India has unilaterally declared Ladakh a federal territory while separating the disputed Kashmir in August 2019. China is among the few countries to strongly condemn the move, raising it in international fora, including the U. N. Security Council.

Thousands of soldiers of the two camps were confronted with a month, along a secluded part of the 3,380-kilometre (2,100-mile) Line of Actual Control, the border established after war between India and China in 1962, which resulted in an uneasy truce.

The Indian Army said that three soldiers are dead at the beginning. The other 17 are dead after having been “severely wounded in the line of duty, and exposed to sub-zero temperatures high in the mountains,” he said in a statement Tuesday, which did not disclose the nature of the wounded soldiers.

The troops clashed with fists and rocks, Indian security officials said on condition of anonymity because they were not authorized to disclose the information.

After the shock, the two parties have “cleared” the area where the fighting happened, the Indian Army said.

The United Nations has urged both parties ” to exercise maximum restraint. ”

“We are concerned by reports of violence and deaths at the Line of Actual Control between India and China,” U. N. associate spokesman Eri Kaneko said. “We take positive note of the reports that the two countries have engaged in to defuse the situation. ”

Michael Kugelman, an expert on South Asia at the Wilson Center, said that the two countries are unlikely to go to war because they can’t ” afford a conflict. ”

“But let’s be clear: It is amazing to think that they can magically deescalate after a deadly exchange with a higher number of deaths,” he said. “This crisis is not ending anytime soon. ”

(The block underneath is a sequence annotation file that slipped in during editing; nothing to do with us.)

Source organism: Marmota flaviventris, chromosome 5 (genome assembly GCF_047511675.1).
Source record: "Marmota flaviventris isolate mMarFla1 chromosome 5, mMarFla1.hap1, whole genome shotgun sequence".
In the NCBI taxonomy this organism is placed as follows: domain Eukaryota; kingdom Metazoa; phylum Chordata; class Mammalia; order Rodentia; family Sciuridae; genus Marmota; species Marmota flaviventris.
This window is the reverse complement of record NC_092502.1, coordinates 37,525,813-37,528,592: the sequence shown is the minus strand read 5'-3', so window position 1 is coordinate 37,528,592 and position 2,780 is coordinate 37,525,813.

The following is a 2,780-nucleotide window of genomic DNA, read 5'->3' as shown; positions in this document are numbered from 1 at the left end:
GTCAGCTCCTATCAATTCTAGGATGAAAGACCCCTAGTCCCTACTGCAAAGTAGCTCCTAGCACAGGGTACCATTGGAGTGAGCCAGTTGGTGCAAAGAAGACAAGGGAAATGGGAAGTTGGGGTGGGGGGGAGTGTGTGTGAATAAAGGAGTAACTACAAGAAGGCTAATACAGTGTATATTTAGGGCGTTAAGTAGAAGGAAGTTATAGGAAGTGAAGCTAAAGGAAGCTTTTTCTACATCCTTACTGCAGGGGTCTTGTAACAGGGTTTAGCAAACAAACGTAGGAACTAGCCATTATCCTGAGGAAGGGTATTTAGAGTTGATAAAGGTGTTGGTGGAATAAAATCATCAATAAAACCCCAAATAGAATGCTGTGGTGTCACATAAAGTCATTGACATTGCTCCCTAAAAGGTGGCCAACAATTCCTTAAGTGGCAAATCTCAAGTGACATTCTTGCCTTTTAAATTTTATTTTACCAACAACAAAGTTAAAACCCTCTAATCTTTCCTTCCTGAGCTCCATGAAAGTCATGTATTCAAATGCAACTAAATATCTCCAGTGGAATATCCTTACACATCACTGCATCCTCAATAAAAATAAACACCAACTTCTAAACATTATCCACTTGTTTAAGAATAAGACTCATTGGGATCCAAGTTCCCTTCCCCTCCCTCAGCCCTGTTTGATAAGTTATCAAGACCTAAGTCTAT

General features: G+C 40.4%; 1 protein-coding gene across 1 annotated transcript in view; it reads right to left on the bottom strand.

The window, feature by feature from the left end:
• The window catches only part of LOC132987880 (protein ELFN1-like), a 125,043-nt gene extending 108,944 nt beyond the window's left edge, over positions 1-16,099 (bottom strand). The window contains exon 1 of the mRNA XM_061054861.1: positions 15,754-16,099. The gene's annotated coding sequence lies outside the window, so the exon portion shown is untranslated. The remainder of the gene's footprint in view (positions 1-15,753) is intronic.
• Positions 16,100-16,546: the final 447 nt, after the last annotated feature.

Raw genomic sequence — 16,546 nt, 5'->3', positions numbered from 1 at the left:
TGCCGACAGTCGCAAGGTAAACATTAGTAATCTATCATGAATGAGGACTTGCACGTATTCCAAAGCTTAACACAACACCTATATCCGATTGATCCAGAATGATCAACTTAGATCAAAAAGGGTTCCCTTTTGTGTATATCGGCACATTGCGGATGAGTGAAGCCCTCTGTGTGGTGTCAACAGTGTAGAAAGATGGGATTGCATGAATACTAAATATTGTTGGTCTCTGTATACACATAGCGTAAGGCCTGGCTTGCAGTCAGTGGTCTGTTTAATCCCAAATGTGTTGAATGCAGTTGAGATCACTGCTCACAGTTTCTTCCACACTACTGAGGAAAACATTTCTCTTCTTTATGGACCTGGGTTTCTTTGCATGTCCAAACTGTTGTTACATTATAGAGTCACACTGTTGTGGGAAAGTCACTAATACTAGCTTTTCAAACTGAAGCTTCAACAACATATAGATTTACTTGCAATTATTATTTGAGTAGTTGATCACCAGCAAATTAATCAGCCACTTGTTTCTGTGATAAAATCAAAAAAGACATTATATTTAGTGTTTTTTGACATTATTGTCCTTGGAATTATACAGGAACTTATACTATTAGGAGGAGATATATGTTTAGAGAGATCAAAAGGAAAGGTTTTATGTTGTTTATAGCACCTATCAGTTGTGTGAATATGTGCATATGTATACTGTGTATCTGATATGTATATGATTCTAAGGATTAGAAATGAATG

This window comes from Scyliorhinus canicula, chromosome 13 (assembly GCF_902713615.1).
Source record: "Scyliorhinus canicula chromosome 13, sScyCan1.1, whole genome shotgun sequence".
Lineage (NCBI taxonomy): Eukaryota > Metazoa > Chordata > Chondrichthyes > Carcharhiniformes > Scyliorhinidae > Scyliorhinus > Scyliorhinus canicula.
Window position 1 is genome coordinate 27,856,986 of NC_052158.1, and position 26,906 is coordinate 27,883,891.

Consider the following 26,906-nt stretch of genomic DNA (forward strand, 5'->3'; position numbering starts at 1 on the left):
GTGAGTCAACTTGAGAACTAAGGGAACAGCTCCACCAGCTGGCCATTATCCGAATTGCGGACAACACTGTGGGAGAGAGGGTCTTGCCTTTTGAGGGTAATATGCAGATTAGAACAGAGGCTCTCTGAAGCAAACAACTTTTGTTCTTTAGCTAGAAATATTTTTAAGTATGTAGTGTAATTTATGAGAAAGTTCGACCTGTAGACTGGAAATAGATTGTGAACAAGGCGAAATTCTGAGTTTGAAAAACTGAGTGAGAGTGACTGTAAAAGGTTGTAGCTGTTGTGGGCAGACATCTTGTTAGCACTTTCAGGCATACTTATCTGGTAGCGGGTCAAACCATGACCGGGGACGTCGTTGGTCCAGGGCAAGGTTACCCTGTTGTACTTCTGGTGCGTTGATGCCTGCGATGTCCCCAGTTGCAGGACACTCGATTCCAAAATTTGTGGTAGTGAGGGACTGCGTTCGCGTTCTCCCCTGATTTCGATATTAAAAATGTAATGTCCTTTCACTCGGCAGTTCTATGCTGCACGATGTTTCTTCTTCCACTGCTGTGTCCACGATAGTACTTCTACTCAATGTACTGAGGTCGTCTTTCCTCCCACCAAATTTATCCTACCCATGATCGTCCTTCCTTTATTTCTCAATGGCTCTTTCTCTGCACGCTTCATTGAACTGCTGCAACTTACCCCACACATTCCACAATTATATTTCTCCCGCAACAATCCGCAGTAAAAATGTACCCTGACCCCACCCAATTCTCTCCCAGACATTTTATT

Vivek Katju, a former Indian diplomat, said the deadly violence represented a dramatic departure from the four-decades-old status quo of troops of the two countries staring each other down without any deaths.

“The political class and the security of the class as a whole will have to do very serious thinking about the road ahead,” he said.

The indian Ministry of External Affairs, said in a statement that the incident occurred “as the result of an attempt by the Chinese side to unilaterally change the status quo” in the Galwan Valley.

Thousands of soldiers of the two countries, supported by armored personnel carriers, trucks and artillery, were stationed a few hundred metres (yards) outside for more than a month in the Ladakh region, which is located nearTibet. Military and diplomatic meetings have yielded no breakthrough.

The indian authorities have officially maintained near-silence on issues related to the confrontation

Indian Prime Minister Narendra Modi has had a televised meeting with state officials Tuesday and did not comment on the clash.

The tense standoff, which began in early May, when the Indians said that Chinese soldiers have crossed the border in Ladakh at three different points, to erect tents and guard posts, and ignoring the verbal warnings to leave. That triggered shouting matches, the stone-throwing and fistfights, a lot of replayed on television news channels and social media.

China has sought to minimize the importance of the confrontation while saying the two sides were communicating through their front line military units and their respective embassies to resolve issues.

Although skirmishes are not new, along the border standoff in Ladakh is Galwan Valley, where India is building a strategic road linking the region to an airstrip near China, has intensified in recent weeks.

The last to die, along the disputed border was in 1975, when the Chinese troops have killed four Indian soldiers in an ambush in the Twang of the northeast region of India, the state of Arunachal Pradesh, a state, said the Lieutenant General. D. S. Hooda, a former chief of the Indian army’s Northern Command.

“It is very complicated and the seriousness of the situation, and it will take real, hard negotiating skills to resolve this issue,” Hooda said.


This story has been corrected to show a reference to the 17 injured is a description of the manner in which some fatalities occurred, and not a report of more casualties.